On August 28, 2021, Missouri joined a number of other states in extending unpaid leave and reasonable safety accommodations to employees who are victims of domestic violence or sexual abuse, or whose family or household members are victims of domestic violence or sexual abuse.
Canadian voters will be going to the polls for a federal general election on September 20, 2021. For employers, this means certain rules under the Canada Elections Act will apply on Election Day. Most importantly, employers must ensure that qualified electors (Canadian citizens 18 years of age and older) are guaranteed a period of time free from work to vote while polls are open.
As the number of new cases of the Delta variant of COVID-19 continues to grow nationwide, Maryland Governor Larry Hogan announced, on August 18, 2021, measures to prioritize patient safety in nursing homes and hospitals. Effective August 18, 2021, Maryland is requiring employees in the state’s nursing homes and hospitals to provide proof of vaccination or to adhere to a regular COVID-19 screening and testing protocol. This protocol includes mandatory weekly COVID-19 testing on-site for individuals who fail to show proof of full vaccination status and the required wearing of personal protective equipment (PPE) provided by the facility.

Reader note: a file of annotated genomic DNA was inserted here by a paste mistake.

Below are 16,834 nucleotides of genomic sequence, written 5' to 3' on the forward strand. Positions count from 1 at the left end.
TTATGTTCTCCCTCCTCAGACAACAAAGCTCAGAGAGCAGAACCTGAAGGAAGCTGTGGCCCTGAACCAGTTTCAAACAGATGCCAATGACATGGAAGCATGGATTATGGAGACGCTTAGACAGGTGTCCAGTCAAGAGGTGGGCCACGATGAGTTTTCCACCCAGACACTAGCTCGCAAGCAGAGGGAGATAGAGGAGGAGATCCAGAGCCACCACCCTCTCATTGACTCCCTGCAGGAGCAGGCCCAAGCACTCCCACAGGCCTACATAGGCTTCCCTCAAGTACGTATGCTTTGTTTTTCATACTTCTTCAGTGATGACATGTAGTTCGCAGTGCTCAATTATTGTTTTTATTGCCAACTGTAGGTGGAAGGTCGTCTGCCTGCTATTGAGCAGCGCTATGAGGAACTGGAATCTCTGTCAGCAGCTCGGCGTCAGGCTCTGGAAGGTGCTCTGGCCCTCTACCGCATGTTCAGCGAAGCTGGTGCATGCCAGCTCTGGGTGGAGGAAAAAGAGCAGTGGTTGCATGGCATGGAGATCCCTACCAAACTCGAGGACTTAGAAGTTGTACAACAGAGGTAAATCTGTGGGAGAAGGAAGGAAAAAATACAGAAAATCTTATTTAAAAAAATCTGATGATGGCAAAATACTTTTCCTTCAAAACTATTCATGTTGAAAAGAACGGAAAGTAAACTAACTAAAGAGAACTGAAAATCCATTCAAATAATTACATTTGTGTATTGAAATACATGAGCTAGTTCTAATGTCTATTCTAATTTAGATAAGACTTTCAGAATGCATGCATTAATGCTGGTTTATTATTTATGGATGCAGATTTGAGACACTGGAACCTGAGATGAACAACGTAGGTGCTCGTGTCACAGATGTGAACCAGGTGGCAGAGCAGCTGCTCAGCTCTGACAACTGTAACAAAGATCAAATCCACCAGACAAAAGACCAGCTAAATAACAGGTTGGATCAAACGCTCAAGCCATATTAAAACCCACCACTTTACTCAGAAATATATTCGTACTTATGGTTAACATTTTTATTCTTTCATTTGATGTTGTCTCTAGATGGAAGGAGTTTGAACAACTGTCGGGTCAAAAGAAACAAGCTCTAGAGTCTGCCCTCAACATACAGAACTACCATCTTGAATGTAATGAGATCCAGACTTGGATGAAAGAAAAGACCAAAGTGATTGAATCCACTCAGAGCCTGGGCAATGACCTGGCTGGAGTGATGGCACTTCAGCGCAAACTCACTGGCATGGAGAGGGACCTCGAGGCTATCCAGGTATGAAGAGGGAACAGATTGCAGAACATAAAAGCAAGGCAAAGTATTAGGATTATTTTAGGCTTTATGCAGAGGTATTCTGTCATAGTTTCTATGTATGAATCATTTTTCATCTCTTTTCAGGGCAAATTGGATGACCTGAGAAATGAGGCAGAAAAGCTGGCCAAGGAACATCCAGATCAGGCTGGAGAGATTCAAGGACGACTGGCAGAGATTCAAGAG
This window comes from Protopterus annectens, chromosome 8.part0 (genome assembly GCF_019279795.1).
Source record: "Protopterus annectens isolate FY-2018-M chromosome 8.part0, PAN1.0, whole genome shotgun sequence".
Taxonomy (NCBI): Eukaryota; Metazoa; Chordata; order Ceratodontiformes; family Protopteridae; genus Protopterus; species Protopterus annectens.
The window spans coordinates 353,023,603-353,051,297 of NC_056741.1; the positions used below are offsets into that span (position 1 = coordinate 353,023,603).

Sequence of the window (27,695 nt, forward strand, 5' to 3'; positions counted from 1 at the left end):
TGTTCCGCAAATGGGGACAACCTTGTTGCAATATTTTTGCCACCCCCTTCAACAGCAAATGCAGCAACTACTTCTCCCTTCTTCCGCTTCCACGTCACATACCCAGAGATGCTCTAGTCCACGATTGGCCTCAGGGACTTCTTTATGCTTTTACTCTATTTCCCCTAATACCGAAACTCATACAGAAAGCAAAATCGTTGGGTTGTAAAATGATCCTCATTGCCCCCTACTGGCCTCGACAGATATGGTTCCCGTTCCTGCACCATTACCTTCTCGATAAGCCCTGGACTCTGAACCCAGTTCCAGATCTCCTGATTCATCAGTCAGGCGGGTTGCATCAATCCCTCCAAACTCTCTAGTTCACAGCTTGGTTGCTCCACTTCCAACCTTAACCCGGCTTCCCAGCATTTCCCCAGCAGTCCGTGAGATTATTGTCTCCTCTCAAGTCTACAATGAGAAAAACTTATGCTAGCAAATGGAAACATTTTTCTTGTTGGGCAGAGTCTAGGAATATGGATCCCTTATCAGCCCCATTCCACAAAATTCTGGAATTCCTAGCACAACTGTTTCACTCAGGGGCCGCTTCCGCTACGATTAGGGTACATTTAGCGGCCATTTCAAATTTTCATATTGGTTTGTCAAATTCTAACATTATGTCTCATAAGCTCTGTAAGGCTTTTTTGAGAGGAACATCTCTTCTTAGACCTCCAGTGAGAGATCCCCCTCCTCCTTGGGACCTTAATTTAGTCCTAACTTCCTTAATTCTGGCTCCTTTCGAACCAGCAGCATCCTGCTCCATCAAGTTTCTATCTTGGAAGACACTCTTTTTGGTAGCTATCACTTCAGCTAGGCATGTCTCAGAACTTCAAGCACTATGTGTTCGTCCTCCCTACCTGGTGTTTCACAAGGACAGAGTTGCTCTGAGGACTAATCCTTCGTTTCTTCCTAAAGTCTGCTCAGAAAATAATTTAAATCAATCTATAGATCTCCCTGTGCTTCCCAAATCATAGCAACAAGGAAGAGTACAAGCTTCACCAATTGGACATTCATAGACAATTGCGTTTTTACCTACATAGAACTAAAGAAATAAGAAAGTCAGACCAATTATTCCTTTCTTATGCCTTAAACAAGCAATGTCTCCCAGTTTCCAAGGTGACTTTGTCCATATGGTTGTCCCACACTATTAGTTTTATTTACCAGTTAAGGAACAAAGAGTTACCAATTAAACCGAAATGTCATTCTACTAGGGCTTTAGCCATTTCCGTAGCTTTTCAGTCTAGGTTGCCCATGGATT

On May 14, 2021, the U.S. House of Representatives passed H.R. 1065, the Pregnant Workers Fairness Act (PWFA), bipartisan legislation that would require employers to provide reasonable accommodations for pregnant workers. The bill’s provisions are intended to clarify protections for pregnant workers under federal antidiscrimination laws.
Growing numbers of private businesses and public entities have announced policies requiring employees and others to be vaccinated against COVID-19 as a condition of employment or as a condition of access to facilities or services. In response to this trend, some have argued that employers and other organizations may not lawfully mandate COVID-19 vaccines that have been only approved for use under an emergency use authorization (EUA) as opposed to full approval by the U.S. Food and Drug Administration (FDA). Commentators and legal advisors have been divided over whether the EUA approval precludes mandating the vaccine. On July 6, 2021, the Office of Legal Counsel of the U.S. Department of Justice (DOJ) issued a memorandum opining that private businesses and public entities are not prohibited from mandating COVID-19 vaccines that have only received approval for use under an EUA.
The pandemic continues to loom large over the California legislature this year, as indicated by the bills advancing through the legislative process. Below is a summary of the major employment law bills that are working their way through the state Assembly and Senate. The bills pertain to the expansion of medical and sick leave, postings for employees working remotely, and warehouse production quotas for facilities that have ramped up operations during the pandemic.